[Dshield] Idea for dealing with ISPs that ignore abusenotificatons was RE: The Art/Tao/Zen of Abuse e-mails (Was:[Fwd: WHY IS YOURCUSTOMER...])
Tomas L. Byrnes
tomb at byrneit.net
Fri Aug 25 21:37:14 GMT 2006
Since we're talking about Non Response from a Responsible Party for an
address range to the world's recognized premier security experts
reporting net-abuse from that CIDR, I think blocking all CIDRs that
share the same RP is in order.
It would be up to you, however. I think it would just be beneficial for
DSHIELD to publish who the Non-responsive RPs are, what IPs and CIDRs
are being reported as abusive, and then it's up to us to decide how to
deal with it as a local policy matter. If you just want to block the Ips
for which no response is received, that's up to you. Personally, I don't
want to receive any connections from networks where the admins don't do
their jobs, so I would look up their NIC handles, and associated CIDRs,
and block the lot of them.
If I could have a list of all the CIDRs with invalid or non-responsive
Abuse aliases, I'd block the lot of them in a heartbeat.
The beauty of the DSHIELD system is that it simply provides INFORMATION,
it's up to you to decide how to implement the policy. In this respect it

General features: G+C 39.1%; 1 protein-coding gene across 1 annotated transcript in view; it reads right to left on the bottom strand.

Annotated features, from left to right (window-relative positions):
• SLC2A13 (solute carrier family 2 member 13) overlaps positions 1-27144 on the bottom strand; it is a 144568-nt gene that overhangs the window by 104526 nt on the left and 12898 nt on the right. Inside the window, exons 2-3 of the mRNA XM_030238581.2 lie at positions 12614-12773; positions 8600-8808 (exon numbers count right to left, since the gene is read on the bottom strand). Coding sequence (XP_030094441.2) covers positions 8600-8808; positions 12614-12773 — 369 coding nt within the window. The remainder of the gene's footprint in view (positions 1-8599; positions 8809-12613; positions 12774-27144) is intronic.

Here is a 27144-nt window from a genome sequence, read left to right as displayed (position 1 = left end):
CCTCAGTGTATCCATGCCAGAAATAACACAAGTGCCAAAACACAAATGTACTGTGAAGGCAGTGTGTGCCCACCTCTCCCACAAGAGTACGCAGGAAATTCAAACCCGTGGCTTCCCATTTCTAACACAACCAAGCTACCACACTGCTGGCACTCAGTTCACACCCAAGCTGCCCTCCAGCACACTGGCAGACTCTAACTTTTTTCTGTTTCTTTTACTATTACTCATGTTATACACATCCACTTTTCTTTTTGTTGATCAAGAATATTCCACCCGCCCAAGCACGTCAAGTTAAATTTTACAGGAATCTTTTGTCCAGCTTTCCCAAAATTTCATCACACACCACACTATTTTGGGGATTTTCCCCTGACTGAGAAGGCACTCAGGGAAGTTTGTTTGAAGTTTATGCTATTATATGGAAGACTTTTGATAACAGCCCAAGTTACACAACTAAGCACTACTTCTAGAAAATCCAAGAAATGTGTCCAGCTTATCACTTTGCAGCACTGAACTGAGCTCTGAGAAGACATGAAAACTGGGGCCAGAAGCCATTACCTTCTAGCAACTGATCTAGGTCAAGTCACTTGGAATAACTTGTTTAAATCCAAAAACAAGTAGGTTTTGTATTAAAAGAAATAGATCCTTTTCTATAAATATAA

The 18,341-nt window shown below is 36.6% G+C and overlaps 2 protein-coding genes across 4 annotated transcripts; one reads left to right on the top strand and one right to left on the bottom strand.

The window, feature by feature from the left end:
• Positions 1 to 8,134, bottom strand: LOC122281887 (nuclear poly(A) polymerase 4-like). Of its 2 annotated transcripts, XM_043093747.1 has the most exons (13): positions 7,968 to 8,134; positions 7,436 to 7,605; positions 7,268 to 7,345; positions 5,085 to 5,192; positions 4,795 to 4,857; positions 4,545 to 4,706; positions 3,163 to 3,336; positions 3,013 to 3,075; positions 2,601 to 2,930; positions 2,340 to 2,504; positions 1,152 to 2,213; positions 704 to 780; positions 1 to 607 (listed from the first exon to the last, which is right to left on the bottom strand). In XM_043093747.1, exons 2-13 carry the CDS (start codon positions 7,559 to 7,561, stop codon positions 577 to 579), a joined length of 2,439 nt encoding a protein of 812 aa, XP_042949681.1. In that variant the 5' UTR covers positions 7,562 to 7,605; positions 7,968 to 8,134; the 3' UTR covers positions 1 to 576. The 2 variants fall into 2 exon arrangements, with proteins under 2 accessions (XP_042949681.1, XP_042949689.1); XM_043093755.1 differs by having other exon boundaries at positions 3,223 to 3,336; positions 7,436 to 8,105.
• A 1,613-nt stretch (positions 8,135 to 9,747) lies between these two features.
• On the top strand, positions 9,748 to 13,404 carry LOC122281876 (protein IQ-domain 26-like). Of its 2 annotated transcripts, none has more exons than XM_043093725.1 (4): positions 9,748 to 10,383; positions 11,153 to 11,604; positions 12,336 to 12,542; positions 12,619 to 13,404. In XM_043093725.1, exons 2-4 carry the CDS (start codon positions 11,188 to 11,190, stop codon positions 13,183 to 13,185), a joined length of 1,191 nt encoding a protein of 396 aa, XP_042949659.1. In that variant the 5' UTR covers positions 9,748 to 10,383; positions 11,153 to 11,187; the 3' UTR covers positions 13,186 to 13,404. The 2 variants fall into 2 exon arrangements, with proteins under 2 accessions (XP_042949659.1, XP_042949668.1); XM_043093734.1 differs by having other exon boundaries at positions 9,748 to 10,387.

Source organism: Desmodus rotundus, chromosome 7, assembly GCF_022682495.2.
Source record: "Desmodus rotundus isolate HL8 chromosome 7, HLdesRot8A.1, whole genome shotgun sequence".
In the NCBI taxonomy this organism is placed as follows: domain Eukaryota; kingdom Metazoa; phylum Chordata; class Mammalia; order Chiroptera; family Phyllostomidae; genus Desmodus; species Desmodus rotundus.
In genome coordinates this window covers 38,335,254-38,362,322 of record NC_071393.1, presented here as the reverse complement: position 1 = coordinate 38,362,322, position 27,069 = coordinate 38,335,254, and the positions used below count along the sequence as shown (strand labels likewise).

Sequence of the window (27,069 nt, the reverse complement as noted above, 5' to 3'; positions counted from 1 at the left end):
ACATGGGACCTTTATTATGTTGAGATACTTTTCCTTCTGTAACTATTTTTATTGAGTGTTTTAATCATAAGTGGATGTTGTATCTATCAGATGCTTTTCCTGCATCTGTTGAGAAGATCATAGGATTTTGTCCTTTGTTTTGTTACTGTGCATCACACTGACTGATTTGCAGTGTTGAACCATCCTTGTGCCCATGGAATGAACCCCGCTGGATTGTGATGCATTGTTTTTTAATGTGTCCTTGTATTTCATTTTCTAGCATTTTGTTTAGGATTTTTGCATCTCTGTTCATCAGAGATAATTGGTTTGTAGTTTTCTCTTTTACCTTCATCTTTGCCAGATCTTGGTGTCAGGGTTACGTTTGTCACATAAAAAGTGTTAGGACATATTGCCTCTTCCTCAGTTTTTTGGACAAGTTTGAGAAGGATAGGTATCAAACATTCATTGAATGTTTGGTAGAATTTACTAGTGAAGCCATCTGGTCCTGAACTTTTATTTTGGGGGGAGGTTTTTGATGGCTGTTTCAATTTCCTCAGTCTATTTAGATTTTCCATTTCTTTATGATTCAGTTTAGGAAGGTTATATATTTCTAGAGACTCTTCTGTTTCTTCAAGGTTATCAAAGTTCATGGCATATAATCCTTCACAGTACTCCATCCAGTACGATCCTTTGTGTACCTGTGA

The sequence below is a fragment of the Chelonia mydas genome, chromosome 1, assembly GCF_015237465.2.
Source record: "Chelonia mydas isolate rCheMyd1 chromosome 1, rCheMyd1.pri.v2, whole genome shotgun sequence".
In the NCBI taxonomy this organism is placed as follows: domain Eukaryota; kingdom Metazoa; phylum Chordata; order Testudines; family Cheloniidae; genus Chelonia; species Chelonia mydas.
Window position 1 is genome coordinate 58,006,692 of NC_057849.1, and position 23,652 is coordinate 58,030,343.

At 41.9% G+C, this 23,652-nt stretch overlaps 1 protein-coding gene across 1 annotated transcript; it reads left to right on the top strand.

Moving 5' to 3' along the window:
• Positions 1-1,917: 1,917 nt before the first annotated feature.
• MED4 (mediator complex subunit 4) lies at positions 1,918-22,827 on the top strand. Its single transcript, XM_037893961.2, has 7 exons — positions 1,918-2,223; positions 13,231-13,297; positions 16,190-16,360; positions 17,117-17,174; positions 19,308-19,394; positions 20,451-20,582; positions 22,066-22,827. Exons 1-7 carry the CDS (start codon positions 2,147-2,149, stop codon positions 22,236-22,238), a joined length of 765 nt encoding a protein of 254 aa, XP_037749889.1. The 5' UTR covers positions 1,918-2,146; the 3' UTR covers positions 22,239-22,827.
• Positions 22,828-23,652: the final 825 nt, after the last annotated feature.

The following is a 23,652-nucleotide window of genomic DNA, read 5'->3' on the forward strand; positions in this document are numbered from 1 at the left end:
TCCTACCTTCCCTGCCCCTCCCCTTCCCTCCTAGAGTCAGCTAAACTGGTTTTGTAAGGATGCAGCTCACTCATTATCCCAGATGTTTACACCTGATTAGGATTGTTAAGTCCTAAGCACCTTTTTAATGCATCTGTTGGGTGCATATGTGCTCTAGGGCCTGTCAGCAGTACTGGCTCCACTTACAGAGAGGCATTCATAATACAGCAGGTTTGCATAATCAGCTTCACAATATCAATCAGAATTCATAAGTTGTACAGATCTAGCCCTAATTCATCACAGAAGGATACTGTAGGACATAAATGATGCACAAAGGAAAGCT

is, IMNSHO, superior to many other approaches.
From: list-bounces at lists.dshield.org
[mailto:list-bounces at lists.dshield.org] On Behalf Of
Valdis.Kletnieks at vt.edu
Sent: Friday, August 25, 2006 1:02 PM
To: General DShield Discussion List
Subject: Re: [Dshield] Idea for dealing with ISPs that ignore
abusenotificatons was RE: The Art/Tao/Zen of Abuse e-mails (Was:[Fwd:
WHY IS YOURCUSTOMER...])
On Fri, 25 Aug 2006 08:19:02 PDT, "Tomas L. Byrnes" said:
> One way to change those economics is if we all were to block ALL
> traffic from the CIDRs of non-responsive Abuse aliases.
This *does* get into the 800 pound gorilla problem, however. What do
you do with a non-responsive Abuse at an organization that you have a
business need to remain in contact with?
Also, what CIDR do you use? The /27 the offenders got? The /22 their
hosting service got? The /15 the host services's provider has? Note
the chance of accidental (or intentional) collateral damage rises
quickly as you raise the side of the block. Go for a /16 instead of a
/17, and find you've just blocked somebody (a) squeaky clean and (b)
important to your upper management. Whoops, a true CLM(*).
Also, keep in mind that intentional collateral damage (the "Sorry you're
blocked, maybe you shouldn't have gotten service from a provider known
to host spammers") isn't likely to win you many friends. It may
*eventually* get the provider to clean up when they lose a lot of
customers - but it *will* be a long, painful, drawn-out process as you
inflict pain on somebody for something their provider's provider did in
conjunction with some other customer of the upstream...
(*) CLM - Career Limiting Move.
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